Unless I'm mistaken, phpdev wasn't referring to Adobe Flash when he mentions "flash messages"; it's a term for those temporary messages letting you know that your action was successful or not. If you're also referring to those messages, do you have a link to explain why that's not a good option for mobile users? – Kit Grose May 28 '12 at 1:31
Sorry for any misperception. Anyway, just to be sure I will add a comment to @phpdev clarify that for us. and… – Daniel May 28 '12 at 2:19
Ah, you are referring to Adobe Flash. I believe he's referring to these sorts of flash messages. Hopefully @phpdev can clarify. – Kit Grose May 28 '12 at 2:43
I am not talking about adobe flash but "flash messages" as @KitGrose said :) – F21 May 28 '12 at 2:57

It's pretty conventional to have the flash message fade away, but I'm generally in favour of having it be user-dismissable (provided it also goes away after the next page load).

The reason is simple; timed events are only visible to people who are looking for them during the time their being shown. It also makes copy/pasting the flash message much harder (or even impossible).

If the message can be dismissed easily (as StackExchange does), the user can choose to ignore it, copy it, or close it. It's important that this shouldn't mean users need to close the message(s) for fear that they eventually stack up three hundred pixels high.

A screenshot of how StackExchange flash messages appear

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Designing a fade-out or and auto-close of a message -- a form of "anticipating" behaviour -- is a greater challenge for your design and designers.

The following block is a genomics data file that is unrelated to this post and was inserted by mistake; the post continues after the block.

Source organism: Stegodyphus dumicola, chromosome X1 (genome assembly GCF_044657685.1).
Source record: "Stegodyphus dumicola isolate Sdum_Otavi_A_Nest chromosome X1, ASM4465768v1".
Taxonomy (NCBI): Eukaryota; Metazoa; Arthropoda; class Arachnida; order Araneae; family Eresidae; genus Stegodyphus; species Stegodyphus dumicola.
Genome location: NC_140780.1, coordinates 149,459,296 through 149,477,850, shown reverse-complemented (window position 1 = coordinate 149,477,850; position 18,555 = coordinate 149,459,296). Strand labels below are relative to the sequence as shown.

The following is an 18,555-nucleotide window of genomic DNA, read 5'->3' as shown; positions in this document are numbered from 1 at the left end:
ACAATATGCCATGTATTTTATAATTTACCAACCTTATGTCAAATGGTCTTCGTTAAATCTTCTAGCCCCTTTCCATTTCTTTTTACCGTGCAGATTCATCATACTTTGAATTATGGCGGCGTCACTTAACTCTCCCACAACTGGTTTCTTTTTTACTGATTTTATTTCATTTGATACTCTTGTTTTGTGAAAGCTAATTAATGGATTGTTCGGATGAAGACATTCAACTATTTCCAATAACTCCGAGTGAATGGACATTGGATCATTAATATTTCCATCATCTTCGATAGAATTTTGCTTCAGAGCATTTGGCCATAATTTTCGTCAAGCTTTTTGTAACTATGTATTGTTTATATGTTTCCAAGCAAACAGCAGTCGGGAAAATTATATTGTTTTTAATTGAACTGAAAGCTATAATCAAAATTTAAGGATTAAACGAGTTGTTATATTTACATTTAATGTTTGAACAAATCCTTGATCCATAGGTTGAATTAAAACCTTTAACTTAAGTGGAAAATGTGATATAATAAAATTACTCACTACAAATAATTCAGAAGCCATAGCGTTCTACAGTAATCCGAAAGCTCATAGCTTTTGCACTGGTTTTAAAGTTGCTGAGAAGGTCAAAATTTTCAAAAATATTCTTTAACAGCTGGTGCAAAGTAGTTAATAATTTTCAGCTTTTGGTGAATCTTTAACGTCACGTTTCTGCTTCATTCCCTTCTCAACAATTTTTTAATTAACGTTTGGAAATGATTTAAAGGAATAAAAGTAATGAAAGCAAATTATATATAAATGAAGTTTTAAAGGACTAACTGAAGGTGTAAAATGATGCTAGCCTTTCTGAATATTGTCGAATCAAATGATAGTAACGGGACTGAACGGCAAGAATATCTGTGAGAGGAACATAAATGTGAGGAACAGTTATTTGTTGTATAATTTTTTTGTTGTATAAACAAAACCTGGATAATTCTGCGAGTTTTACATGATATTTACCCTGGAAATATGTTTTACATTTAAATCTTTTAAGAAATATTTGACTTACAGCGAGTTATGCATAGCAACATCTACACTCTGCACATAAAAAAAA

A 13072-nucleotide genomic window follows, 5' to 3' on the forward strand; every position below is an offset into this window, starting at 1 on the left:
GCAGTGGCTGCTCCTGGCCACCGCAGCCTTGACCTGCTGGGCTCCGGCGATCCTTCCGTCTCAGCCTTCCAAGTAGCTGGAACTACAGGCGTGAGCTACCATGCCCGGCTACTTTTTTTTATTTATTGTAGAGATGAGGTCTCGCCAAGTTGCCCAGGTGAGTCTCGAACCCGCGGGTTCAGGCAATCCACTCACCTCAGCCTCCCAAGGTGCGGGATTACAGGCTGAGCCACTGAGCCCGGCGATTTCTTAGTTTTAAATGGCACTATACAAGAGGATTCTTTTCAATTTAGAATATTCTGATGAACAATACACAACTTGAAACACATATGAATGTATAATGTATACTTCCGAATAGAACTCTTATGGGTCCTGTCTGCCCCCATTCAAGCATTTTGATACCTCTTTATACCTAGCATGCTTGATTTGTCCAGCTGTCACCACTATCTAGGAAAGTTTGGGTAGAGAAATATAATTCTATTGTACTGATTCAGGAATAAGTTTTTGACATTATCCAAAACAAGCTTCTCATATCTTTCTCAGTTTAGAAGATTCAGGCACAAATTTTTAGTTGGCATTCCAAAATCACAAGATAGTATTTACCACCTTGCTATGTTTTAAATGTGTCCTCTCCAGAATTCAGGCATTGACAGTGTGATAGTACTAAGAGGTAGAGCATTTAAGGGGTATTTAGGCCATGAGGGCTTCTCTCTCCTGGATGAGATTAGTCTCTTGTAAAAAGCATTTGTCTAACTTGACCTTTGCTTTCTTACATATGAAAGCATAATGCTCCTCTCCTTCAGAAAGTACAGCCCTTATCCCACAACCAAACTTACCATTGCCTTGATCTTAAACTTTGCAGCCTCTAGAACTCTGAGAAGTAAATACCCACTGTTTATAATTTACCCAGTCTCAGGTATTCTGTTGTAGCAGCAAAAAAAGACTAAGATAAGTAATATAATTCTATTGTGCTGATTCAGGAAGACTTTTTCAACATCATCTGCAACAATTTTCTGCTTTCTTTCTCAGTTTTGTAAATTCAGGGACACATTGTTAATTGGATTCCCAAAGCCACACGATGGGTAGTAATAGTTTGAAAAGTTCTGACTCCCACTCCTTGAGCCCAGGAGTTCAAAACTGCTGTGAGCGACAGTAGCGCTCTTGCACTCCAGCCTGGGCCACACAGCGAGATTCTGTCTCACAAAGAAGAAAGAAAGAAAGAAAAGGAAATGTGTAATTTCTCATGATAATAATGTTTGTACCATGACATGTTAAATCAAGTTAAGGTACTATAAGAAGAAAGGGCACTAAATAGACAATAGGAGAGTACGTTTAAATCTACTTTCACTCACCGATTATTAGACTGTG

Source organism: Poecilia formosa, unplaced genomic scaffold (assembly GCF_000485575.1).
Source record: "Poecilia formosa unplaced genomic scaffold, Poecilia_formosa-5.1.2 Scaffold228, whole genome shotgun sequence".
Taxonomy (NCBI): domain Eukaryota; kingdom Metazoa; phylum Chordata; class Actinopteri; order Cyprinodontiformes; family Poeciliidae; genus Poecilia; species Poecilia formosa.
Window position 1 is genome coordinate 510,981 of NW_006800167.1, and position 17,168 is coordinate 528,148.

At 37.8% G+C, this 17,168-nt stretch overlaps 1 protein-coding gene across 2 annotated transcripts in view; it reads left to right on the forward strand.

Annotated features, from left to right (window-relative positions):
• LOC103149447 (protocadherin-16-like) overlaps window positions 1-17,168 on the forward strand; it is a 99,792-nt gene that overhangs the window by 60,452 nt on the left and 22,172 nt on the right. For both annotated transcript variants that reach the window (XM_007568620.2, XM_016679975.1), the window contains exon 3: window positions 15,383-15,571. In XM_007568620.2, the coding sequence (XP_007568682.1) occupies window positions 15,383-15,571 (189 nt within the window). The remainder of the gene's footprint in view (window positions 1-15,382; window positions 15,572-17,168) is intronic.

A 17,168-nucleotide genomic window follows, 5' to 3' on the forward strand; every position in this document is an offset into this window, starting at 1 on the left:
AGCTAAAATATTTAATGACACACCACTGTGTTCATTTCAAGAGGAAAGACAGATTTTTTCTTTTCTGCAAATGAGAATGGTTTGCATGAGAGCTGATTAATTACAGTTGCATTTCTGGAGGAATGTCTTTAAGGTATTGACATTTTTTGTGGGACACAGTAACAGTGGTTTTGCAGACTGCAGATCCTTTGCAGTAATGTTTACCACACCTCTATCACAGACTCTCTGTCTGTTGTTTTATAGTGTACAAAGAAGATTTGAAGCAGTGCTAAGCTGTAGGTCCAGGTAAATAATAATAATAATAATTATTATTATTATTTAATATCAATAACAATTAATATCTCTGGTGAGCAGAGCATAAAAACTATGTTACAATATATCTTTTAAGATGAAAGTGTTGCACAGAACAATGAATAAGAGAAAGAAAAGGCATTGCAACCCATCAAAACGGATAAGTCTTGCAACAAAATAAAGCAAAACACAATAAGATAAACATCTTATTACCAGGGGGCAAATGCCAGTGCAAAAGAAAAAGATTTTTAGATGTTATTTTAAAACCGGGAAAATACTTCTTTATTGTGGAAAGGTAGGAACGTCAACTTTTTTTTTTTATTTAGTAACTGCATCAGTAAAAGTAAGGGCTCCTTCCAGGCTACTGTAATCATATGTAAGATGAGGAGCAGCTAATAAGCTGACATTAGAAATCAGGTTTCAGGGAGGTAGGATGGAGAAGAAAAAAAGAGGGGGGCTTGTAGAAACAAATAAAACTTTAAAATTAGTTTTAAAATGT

I would

  1. start with just making it easy to dismiss, and not auto-close it
  2. try get a feel for if it is needed make it auto-close, by letting users use it over time,
  3. then, if needed, make it fade away

It all depends on the situation, and on how your users will end up using your system. You would decrease the risk of failure -- for example users finding it hard that things are "blinking" too fast or not grasping exactly what happened -- by choosing not to auto-close it.

Related question: Is it bad design to hide a form's success message after a short time?

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I think the appropriate solution involves more than one method for dismissing notifications. In Windows XP, notifications fade after a few seconds but also provide a close button should the user chose to dismiss the message immediately.

If the message is very important, focus on making the notification more visible rather than harder to get rid of. Some users feel distracted by notifications, so providing close functionality is important. At the same time, other users don't want to be bothered with having to close every notification, so fading is also important. By providing both of these functionalities you will accommodate the majority if not all users.

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After any action, if you think the notification message must grab the user's attention, then using a close button would be a good choice.

we could show an background highlighted for the newly added user's row in the users list page (if you are redirecting from the user registration form to users listing page).

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I don't see the correlation between 'grab the users attention' and 'using a close button'. Why would a close button be a good choice here? Do you have any reasoning for this? – JonW May 28 '12 at 7:54